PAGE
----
We worked on getting calories anyway possible. I tried not to let him see me prepare food. I added butter, cream , oil etc. If he asked about things I would say that I was giving him exactly what he needed and that he could trust me to look after him.
High calorie drinks such as full fat drinks and smoothies saved us as because he was so young he did not equate with it being food.
The tantrums gradually started to subside as weight went on. A year on and tantrums are well and truly a thing of the past! He is better natured now than he was before.
Stay strong and you will get through this.
Tammy
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freedomfighter
Yes, it passes.  We re-fed for 5.5 months.  The first month was horrific, as you describe, most if not every day.  Then the balanced shifted a bit, still some terrible days but other more featureless days (though, for us, always hate-filled towards us).  Gradually gradually though a routine kicks in, and your resilience grows (anti-depressants were enormously helpful for me, for the anxiety and stress in my body).  We all took the rough with the smooth without remarking much on it.  Then after 5 months D started slowly to come back.  She is eating normally now, periods back after two years, still dealing with terrible anxiety etc, but ready and willing now to engage in therapy and do the work of recovery for herself.  Still a difficult place to be in but incomparably better to helplessly watching a child starve themselves. Keep going.  You have nothing nothing to lose and everything to gain.
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freedomfighter
ps yes totally agree with everyone else to ignore that advice by therapist about openly discussing calories etc.  wtf????????  You are taking charge of your child's food choices so...take charge.  You don't need to lie, just don't discuss them with your D, you won't be doing her a favour by being transparent about calories, you will be giving ED ammunition against her!
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ValentinaGermania
Hi freedomfighter,
nice to have you back! How are you?
Tina72
Keep feeding. There is light at the end of the tunnel.
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freedomfighter
Hi Tina, usually these days I stick to the Facebook group (my name is Wendy May Jacobs on that) (befriend me also, if you would like to!).  Glad to hear your D is now at Uni, well done!!!!  Our D is doing A-levels and very very stressed and over-working big-time.  But she is eating well, and managing her food herself, apart from evenings.  Of course, I am watching her like a hawk!  So we still have a long way to go, but hopefully we are getting there. x
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ValentinaGermania
Sorry, I have no facebook and do not want to start it (I do not even have a smartphone, I think I am REALLY old fashioned!).
Great to hear that your d is doing well! Try to get her off the desk regularly so she cannot work for A levels ALL day...[wink]
Evenings still a bit difficult here, too, we still eat dinner in front of TV.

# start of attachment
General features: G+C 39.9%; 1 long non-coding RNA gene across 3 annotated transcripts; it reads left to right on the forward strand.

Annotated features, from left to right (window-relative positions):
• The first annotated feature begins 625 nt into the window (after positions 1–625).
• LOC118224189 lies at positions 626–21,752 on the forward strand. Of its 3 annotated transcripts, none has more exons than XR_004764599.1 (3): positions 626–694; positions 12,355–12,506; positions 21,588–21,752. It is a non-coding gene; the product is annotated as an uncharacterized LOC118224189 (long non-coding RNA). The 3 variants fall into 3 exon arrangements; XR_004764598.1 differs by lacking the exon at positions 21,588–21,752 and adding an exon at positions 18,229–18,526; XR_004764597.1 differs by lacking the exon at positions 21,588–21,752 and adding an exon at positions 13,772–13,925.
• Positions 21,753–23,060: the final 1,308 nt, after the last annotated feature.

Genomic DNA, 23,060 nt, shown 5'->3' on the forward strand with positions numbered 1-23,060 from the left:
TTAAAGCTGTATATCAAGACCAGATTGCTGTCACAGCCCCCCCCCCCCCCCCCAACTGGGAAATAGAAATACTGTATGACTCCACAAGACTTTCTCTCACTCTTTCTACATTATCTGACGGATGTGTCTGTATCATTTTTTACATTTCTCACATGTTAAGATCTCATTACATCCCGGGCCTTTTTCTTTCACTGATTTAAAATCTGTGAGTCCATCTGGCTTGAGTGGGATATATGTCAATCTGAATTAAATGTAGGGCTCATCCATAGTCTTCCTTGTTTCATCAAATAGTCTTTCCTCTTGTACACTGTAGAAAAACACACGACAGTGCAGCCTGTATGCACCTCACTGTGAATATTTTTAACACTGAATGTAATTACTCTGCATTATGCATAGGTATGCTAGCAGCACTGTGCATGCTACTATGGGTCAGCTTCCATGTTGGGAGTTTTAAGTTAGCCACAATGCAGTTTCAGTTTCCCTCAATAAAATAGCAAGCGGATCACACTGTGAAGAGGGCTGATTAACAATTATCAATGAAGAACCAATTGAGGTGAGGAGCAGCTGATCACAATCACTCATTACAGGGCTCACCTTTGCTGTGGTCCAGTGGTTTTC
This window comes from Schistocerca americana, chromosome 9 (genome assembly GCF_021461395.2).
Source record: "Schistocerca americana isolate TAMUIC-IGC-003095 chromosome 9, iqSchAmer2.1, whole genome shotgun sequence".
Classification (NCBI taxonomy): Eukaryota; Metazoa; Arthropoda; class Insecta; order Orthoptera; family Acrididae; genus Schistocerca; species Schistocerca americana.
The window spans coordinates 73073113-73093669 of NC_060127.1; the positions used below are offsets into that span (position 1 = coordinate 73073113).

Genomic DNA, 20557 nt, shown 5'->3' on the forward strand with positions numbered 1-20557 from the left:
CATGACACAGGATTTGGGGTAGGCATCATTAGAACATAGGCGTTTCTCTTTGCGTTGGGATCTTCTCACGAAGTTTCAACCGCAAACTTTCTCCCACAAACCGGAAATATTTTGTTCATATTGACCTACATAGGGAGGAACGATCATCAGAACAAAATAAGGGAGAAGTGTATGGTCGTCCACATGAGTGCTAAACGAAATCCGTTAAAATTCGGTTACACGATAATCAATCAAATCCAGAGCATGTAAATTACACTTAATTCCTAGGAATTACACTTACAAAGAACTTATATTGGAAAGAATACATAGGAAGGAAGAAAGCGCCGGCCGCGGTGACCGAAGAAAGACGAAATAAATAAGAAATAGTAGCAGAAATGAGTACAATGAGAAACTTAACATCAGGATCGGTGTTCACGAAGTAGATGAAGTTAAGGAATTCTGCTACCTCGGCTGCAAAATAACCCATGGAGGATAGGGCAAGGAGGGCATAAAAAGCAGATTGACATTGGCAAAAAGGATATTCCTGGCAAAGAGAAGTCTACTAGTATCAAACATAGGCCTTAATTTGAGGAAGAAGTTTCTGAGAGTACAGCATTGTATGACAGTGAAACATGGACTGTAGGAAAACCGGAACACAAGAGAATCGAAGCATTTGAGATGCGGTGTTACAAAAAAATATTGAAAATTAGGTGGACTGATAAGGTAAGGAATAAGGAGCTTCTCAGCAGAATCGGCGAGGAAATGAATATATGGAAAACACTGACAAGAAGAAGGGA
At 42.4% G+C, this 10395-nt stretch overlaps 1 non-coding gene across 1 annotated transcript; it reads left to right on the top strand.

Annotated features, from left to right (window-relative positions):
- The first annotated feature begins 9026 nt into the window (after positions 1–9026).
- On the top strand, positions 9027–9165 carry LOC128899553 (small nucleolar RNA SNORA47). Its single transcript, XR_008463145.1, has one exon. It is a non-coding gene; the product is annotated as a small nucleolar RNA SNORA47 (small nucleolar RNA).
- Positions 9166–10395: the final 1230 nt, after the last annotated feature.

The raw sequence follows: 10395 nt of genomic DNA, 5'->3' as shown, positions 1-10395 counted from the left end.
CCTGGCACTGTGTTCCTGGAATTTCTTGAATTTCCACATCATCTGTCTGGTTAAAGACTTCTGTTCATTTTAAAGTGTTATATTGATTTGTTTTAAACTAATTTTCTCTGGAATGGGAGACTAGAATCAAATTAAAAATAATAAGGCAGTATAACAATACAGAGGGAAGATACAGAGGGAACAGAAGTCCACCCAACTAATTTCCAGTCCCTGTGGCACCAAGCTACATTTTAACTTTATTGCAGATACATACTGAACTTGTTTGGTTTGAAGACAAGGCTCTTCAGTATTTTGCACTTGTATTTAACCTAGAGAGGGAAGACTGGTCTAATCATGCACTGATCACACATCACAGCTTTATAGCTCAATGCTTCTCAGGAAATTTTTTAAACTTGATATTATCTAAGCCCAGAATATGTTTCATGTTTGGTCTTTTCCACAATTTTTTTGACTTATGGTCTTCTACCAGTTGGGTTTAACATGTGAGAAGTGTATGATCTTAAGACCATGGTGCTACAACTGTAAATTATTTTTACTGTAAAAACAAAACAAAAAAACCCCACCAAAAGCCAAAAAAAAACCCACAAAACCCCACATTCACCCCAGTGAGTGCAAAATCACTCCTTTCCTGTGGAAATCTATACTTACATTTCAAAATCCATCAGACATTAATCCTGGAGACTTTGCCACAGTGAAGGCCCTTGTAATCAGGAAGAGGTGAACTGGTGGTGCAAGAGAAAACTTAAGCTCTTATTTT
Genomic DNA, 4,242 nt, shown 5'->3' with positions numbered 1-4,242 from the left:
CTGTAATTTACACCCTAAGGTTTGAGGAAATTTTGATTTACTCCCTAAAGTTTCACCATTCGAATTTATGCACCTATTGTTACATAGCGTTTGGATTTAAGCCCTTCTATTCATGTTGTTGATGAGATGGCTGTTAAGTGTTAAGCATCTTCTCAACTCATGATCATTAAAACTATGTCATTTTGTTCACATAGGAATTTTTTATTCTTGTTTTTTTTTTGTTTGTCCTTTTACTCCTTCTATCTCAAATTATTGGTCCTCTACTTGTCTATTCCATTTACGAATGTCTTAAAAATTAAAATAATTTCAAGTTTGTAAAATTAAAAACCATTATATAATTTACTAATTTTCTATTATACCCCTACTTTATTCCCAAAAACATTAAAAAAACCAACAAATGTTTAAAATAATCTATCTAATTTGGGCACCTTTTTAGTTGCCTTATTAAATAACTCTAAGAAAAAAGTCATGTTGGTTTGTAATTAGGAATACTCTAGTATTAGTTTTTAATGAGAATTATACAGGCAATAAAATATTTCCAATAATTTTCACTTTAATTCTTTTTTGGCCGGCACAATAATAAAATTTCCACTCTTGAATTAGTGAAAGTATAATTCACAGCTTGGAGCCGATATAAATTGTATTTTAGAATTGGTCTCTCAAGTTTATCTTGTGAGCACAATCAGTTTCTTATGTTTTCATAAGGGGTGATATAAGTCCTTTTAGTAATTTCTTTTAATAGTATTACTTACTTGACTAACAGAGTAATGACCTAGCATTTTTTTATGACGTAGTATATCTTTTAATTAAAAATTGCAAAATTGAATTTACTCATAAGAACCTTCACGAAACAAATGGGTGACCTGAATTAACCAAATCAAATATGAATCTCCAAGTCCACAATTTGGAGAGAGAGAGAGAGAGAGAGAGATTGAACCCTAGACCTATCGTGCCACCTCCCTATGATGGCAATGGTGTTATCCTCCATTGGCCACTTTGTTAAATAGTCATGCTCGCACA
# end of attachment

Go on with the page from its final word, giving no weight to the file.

I am sure you will get there, too.
Uni is a big transition again and not easy, especially eating in the cafeteria if the others do NOT join her (with the others it is NO problem). And new timetable throws times for meals and snacks around...last Friday she had not eaten for 7 hours (for different reasons) and she had a severe shut down in the afternoon (not seen that for more than 6 months). Still watching her like a hawk, too. Hope we will both see them fly, soon!

Keep us updated! It was nice to hear from you!
Tina72
Keep feeding. There is light at the end of the tunnel.
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mjkz
They last as long as you let them keep going on.  As blunt as that may be, I followed the same philosophy as Tammy.  I set very clear boundaries from day 1 about what was acceptable and not acceptable with my daughter.  I used distraction as Tammy did and set up a place in the house for her to go when she was overwhelmed.  I made sure it was "soft" (lined the walls with cotton batting and pillows), weighted blankets, different combinations of soft and hard, textured things-anything that she could use to help calm herself down when she felt out of control.  She had a punching bag too as well as nerf bats to beat on things.  I would keep an eye on her in the room to make sure she didn't hurt herself but she had very clear rules and boundaries about what I would take and what I wouldn't.  I had to for my own sanity and also because I felt like letting her rage and be out of control at home wasn't going to help her learn to deal with what was driving that behavior. I also saw that it rarely occurred when other people were around or she was in public so I knew she could exert a certain level of control over her behavior and also any of the inpatient programs she as in shut down that behavior instantly.  The nurses, doctors and mental health workers would not accept abusive behavior or out of control behavior and I just continued that at home.